Patients need to meet strict standards to be accepted into
this type of program (such as, being able to do three hours
of therapy a day).
You would stay at an acute care hospital.
Not able to do three hours of therapy (see above).
These patients still have complex health care needs but are
not eligible for the option above.
Those with ongoing breathing problems may need this type
Patients are stable but still need more therapy and being
discharged home is not possible.
Patients would receive therapy during scheduled clinic
visits, but would live at home.
Home Care A therapist comes to the home to provide therapy.
Consists of Nursing/PT/OT. Infrequent visits.
Follow Up Appointments
If you are discharged during the week, UWHC staff will make your appointments
for you. They will be listed on your discharge sheet with the date, time, and
Physician or Nurse Practitioner you will be seeing in clinic. We will also list a
phone number for you to call if you need to change your appointment. If there is
more than one clinic visit to schedule, our staff will try to arrange them for the
same day. This may not always be possible because not all doctors work in the
clinic on the same day.
If you are discharged on the weekend, your appointments may not be scheduled for
you because most clinics are closed on weekends. The clinic should call you and
set up these appointments, but if they do not call, please call the clinic on
Wednesday. Your discharge sheet will list what doctor you need to follow up
with, when they would like you to return to clinic, and the clinic phone number.
When to Call the Doctor
• Acute shortness of breath
• Unusual pain that you haven’t had before
• Pain not controlled by pain medicine
• Nausea and vomiting that does not stop
• Abdominal bloating or distention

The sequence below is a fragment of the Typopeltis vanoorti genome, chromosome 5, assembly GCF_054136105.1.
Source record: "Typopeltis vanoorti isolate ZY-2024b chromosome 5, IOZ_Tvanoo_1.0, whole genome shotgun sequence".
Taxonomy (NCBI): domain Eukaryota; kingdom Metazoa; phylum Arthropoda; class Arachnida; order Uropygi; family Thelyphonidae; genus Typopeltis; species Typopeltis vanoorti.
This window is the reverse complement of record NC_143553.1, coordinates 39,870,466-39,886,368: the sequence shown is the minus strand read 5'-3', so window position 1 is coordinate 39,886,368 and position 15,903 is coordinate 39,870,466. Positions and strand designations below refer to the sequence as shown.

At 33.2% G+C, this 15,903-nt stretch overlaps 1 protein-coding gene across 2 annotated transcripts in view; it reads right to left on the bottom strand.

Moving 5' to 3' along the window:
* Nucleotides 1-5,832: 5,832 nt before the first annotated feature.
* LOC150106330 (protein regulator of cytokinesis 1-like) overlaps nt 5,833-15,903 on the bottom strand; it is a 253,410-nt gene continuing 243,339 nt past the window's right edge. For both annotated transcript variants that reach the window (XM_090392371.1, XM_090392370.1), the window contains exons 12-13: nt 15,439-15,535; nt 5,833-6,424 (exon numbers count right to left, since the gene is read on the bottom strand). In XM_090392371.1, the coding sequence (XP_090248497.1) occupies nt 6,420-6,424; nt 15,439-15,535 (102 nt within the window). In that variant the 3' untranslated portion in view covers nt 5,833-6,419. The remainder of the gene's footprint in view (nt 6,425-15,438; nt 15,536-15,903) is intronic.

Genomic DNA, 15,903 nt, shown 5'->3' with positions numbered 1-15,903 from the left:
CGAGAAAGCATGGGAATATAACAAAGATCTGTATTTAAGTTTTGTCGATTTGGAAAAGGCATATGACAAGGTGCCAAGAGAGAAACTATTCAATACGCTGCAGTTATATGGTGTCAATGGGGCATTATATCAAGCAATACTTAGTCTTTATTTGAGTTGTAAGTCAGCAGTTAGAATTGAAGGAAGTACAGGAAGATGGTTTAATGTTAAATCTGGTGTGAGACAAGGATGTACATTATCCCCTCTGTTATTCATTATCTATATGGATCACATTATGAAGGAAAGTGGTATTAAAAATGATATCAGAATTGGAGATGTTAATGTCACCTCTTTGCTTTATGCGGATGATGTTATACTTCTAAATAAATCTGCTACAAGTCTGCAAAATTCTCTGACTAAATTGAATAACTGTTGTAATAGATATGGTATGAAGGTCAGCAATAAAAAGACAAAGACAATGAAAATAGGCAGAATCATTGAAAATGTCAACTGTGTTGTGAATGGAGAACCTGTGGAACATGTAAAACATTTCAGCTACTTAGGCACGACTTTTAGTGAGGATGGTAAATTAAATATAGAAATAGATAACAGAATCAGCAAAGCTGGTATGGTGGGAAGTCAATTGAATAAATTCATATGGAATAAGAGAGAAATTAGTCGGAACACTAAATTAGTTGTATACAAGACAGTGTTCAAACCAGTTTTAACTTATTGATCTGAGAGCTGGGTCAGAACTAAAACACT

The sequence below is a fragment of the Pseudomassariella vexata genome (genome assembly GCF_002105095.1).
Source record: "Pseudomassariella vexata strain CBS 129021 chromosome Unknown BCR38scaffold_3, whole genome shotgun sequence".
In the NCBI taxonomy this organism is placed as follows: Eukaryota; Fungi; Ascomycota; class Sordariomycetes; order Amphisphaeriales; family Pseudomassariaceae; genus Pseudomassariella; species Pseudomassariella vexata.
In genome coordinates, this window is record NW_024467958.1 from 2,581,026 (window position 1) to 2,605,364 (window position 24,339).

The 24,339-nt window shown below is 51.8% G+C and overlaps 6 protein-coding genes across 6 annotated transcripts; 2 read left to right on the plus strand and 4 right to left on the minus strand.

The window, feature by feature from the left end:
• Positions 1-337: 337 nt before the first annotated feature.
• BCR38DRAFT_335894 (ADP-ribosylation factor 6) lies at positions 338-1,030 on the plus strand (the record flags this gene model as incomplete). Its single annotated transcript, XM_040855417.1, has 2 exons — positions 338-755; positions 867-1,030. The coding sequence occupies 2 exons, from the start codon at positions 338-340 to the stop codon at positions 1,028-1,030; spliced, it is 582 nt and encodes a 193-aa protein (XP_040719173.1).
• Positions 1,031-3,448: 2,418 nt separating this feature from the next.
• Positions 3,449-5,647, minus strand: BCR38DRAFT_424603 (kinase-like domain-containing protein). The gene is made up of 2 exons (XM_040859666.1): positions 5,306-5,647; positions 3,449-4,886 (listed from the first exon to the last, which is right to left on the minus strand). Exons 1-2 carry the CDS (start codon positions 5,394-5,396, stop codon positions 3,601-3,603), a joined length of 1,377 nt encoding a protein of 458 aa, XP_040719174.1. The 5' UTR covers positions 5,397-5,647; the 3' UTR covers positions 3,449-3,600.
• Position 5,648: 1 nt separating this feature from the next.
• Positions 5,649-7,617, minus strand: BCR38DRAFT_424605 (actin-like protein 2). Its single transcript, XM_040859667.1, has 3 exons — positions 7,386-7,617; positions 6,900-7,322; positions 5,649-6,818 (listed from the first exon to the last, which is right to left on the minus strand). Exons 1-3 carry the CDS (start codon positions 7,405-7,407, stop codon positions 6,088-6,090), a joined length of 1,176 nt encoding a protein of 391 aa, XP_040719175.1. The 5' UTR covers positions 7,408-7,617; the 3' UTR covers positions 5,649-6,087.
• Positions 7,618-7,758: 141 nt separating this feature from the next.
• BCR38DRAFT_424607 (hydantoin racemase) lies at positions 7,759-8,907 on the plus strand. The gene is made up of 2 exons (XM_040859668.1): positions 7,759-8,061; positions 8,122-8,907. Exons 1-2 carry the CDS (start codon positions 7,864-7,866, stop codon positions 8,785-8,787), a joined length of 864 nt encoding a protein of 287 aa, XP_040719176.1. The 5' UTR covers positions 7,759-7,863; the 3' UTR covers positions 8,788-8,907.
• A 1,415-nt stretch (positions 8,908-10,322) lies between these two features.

• Severe fatigue that doesn’t go away
• Signs of infection: redness, warmth, swelling, foul odor or drainage
• Fever of 100.4°F or 38°C for 2 readings taken four hours apart.
• Any unusual or prolonged bleeding
Important Phone Numbers
Trauma Clinic ......................................................... 608-263-7502
Burn Clinic .............................................................. 608-263-7502
Neurosurgery Clinic ................................................ 608-263-7502
Orthopedics Clinic .................................................. 608-263-7540
Plastics Clinic .......................................................... 608-263-6782
ENT Clinic .............................................................. 608-263-6190
Ophthalmology Clinic ............................................. 608-263-6414
Outpatient Pharmacy ............................................... 608-263-1280
Hospital Paging Operator ........................................ 608-263-0486
Patient Relations ..................................................... 608-263-8009
Toll-Free .................................................................. 1-800-323-8942
UW Emergency Room ............................................ 608-262-2398
If you think you are having emergency symptoms, call 911.
Here are my Questions??
Your health care team may have given you this information as part of your care. If so, please use it and call if you
have any questions. If this information was not given to you as part of your care, please check with your doctor. This
is not medical advice. This is not to be used for diagnosis or treatment of any medical condition. Because each
person’s health needs are different, you should talk with your doctor or others on your health care team when using
this information. If you have an emergency, please call 911. Copyright ©2/2016. University of Wisconsin Hospitals
and Clinics Authority. All rights reserved. Produced by the Department of Nursing. HF#7289.